Checketts pulls up the main sail, followed by the jib (another sail that moves the boat forward) while Kaye pulls on the halyards to tighten the lines. Checketts eight-year-old daughter Gwynneth works to find the wind, using the windex (an arrow that sits at the top of the mast and points in the direction the wind it blowing). Slowly she moves the tiller, used to steer the boat and within a couple of minutes, they catch the wind.
The boat floats quietly and effortlessly as it sails out of the harbour towards the Olympic Mountains looming in the distance.
For Kaye, who grew up with grandparents who sailed, the sailboat has become a second home to him. He learned to sail when he was 14 years old with the sailing association, taking courses for two consecutive summers. The following summer he volunteered at the association, and the next year he returned, this time as an instructor, teaching children how to sail and race.
The now 26-year-old has also moved on to sail competitively with much larger boats around Vancouver Island. He has sailed in the VanIsle 360 race — a 14-day race around the Island, as well as around Seattle and Sidney.
“When you get to the start line, there is a serious adrenaline rush. You have two, three seconds to make a decision that could cause two boats a lot of time and effort,” said Kaye, adding he has seen a variety of wildlife including orcas, dolphins, seal lions and porpoises on the water. “I find that really fun.”
For Kaye and Checketts, there is also a social aspect of sailing, where they can hang out with friends for the day. The duo agree sailing is a peaceful and calming experience, and something that more Islanders are picking up on.
According to Checketts, who is the training officer with the association, the number of people enrolled with the sailing association has remained steady over the past few years, with more people taking it on as a life-long passion, instead of taking a course and not continuing on with it. The same children often return year after year, he added.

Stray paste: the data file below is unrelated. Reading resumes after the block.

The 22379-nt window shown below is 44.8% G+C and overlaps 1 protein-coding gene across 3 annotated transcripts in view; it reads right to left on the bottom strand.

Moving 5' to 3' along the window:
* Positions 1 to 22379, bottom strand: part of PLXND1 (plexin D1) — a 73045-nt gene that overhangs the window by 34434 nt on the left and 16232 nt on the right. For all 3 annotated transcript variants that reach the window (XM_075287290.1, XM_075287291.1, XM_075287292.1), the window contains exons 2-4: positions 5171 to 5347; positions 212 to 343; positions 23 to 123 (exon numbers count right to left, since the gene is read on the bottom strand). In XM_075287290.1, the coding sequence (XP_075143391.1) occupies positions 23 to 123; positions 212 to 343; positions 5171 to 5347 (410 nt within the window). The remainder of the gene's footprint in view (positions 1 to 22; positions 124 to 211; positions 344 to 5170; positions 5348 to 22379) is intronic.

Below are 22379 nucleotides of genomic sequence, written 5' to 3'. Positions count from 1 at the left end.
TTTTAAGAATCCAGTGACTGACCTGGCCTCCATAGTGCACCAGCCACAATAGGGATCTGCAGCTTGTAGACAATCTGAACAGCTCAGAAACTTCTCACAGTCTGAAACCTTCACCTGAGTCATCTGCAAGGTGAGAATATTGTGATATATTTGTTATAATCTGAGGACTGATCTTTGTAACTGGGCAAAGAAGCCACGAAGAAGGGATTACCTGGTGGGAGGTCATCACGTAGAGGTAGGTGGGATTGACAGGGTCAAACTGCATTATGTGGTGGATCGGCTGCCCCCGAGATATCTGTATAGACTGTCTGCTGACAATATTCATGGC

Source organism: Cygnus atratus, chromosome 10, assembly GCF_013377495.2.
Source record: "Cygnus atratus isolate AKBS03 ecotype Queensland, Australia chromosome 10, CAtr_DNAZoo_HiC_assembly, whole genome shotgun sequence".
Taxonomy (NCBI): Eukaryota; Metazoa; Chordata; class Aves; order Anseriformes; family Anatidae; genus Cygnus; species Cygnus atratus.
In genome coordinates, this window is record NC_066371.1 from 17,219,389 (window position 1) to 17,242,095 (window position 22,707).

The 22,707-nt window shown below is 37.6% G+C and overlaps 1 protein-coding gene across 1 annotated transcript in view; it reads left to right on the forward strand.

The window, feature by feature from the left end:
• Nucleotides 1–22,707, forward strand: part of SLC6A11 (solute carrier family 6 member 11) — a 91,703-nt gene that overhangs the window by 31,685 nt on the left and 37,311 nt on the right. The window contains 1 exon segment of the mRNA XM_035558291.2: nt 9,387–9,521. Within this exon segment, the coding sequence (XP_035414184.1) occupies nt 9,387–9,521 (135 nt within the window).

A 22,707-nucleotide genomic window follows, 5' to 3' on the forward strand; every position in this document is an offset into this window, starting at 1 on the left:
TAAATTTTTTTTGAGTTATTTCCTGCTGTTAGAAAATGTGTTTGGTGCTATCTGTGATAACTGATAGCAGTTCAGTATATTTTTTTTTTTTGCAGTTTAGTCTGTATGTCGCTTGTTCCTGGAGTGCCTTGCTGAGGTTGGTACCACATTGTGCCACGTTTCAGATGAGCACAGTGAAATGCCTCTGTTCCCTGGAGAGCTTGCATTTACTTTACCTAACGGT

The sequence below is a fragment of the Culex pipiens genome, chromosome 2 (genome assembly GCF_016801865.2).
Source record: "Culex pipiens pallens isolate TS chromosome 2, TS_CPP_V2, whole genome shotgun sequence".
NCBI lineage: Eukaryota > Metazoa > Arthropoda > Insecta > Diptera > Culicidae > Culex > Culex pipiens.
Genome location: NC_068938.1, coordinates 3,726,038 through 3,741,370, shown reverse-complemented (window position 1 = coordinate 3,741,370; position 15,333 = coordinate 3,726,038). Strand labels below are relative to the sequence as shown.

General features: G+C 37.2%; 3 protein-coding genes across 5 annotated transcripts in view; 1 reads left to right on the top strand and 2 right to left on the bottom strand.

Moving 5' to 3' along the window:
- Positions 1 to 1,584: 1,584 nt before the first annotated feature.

Optimist wet feet and basic are the beginner courses, and teach children safety on the water, starting with life jackets, capsizing and man overboard drills. From there, sailors can take four more courses at various levels for kids aged four to adults.
“Sailing is like learning how to ride a bike. Once you learn how to sail, you can sail anything,” said Checketts, noting there were roughly 98 students who took courses between July and August this year.
“The physics of how a boat moves through the water is the same as any boat . . . things just get bigger.”
Checketts was quick to note the association is not just for families of people in the Canadian Forces, but for everyone as well.
Things Sailors Don t Say
We have enough beer for everyone.
It s pretty windy, I think we ll stay on the dock today.
We can t sail this weekend, we have church.
My doctor says that weekend racing is really helping my rage issues.
Oh sure you can totally borrow my bowman that weekend, he is free.
This winter we re going on a cruise ship to the BVIs.
We have plenty of ice.
I ve stop drinking for the summer.
I traded my J22 for this awesome pontoon boat.
Sailing is better than sex because your partner will never say no.
Not agian, we just sailed last weekend.
Is sailing all you think about.
A mobo-er meets an old salt in a bar, and they take turns recounting their adventures at sea. Noting the aging skippers peg-leg, hook, and eye patch The mobo-er asks "So, how did you end up with the peg-leg?"
The raggie replies "We were caught in a huge storm off the cape and a giant wave swept me overboard. Just as me crew were pullin me out a school of sharks appeared and one of em bit me leg off".
"Blimey!" said the mobo-er. "What about the hook"?
"Ahhhh...", mused the old salt, "We were in a bar in Casablanca and a little disagreement ensued over a woman. In the fracas me hand got chopped off."
"Blimey!" remarked the mobo-er. "And how about the eye patch"?
"A seagull droppin fell into me eye", answered the abashed raggie.
"You lost your eye to a seagull dropping?" the questioner asked incredulously.
"Well..." said the old salt - " it was me first day with the hook."